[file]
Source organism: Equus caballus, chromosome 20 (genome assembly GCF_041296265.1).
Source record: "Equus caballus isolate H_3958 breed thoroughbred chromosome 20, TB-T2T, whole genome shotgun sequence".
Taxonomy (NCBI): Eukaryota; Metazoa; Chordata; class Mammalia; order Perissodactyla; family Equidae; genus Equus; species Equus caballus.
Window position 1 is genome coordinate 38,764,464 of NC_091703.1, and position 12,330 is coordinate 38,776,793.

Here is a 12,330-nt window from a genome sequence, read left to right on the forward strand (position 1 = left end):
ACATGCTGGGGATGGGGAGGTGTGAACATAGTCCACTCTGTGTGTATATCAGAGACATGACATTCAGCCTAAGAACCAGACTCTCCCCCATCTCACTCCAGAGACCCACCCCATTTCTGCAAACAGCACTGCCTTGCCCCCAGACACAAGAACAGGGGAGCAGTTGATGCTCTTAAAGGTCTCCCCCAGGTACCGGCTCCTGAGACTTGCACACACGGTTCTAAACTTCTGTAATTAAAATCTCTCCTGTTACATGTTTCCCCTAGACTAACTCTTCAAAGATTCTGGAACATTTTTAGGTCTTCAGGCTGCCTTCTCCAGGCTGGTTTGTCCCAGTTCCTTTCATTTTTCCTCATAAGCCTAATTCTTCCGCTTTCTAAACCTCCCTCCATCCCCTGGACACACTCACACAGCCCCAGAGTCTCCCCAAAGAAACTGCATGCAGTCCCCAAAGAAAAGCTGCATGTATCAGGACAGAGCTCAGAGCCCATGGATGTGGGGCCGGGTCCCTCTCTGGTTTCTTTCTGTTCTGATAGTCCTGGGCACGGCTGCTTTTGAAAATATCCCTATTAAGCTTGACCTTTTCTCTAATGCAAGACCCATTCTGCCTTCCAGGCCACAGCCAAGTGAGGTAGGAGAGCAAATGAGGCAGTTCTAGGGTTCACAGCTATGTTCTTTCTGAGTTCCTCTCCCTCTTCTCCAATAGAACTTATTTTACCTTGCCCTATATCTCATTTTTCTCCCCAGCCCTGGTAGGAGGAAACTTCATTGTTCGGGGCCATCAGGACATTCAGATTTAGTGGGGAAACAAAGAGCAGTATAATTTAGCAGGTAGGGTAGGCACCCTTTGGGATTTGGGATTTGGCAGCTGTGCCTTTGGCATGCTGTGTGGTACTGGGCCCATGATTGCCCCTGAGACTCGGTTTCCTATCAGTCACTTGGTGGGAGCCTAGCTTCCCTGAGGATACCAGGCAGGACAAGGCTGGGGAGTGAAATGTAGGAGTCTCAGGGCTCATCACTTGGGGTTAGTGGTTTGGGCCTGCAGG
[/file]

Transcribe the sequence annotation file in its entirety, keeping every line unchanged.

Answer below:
Source organism: Equus caballus, chromosome 20 (genome assembly GCF_041296265.1).
Source record: "Equus caballus isolate H_3958 breed thoroughbred chromosome 20, TB-T2T, whole genome shotgun sequence".
Taxonomy (NCBI): Eukaryota; Metazoa; Chordata; class Mammalia; order Perissodactyla; family Equidae; genus Equus; species Equus caballus.
Window position 1 is genome coordinate 38,764,464 of NC_091703.1, and position 12,330 is coordinate 38,776,793.

Here is a 12,330-nt window from a genome sequence, read left to right on the forward strand (position 1 = left end):
ACATGCTGGGGATGGGGAGGTGTGAACATAGTCCACTCTGTGTGTATATCAGAGACATGACATTCAGCCTAAGAACCAGACTCTCCCCCATCTCACTCCAGAGACCCACCCCATTTCTGCAAACAGCACTGCCTTGCCCCCAGACACAAGAACAGGGGAGCAGTTGATGCTCTTAAAGGTCTCCCCCAGGTACCGGCTCCTGAGACTTGCACACACGGTTCTAAACTTCTGTAATTAAAATCTCTCCTGTTACATGTTTCCCCTAGACTAACTCTTCAAAGATTCTGGAACATTTTTAGGTCTTCAGGCTGCCTTCTCCAGGCTGGTTTGTCCCAGTTCCTTTCATTTTTCCTCATAAGCCTAATTCTTCCGCTTTCTAAACCTCCCTCCATCCCCTGGACACACTCACACAGCCCCAGAGTCTCCCCAAAGAAACTGCATGCAGTCCCCAAAGAAAAGCTGCATGTATCAGGACAGAGCTCAGAGCCCATGGATGTGGGGCCGGGTCCCTCTCTGGTTTCTTTCTGTTCTGATAGTCCTGGGCACGGCTGCTTTTGAAAATATCCCTATTAAGCTTGACCTTTTCTCTAATGCAAGACCCATTCTGCCTTCCAGGCCACAGCCAAGTGAGGTAGGAGAGCAAATGAGGCAGTTCTAGGGTTCACAGCTATGTTCTTTCTGAGTTCCTCTCCCTCTTCTCCAATAGAACTTATTTTACCTTGCCCTATATCTCATTTTTCTCCCCAGCCCTGGTAGGAGGAAACTTCATTGTTCGGGGCCATCAGGACATTCAGATTTAGTGGGGAAACAAAGAGCAGTATAATTTAGCAGGTAGGGTAGGCACCCTTTGGGATTTGGGATTTGGCAGCTGTGCCTTTGGCATGCTGTGTGGTACTGGGCCCATGATTGCCCCTGAGACTCGGTTTCCTATCAGTCACTTGGTGGGAGCCTAGCTTCCCTGAGGATACCAGGCAGGACAAGGCTGGGGAGTGAAATGTAGGAGTCTCAGGGCTCATCACTTGGGGTTAGTGGTTTGGGCCTGCAGG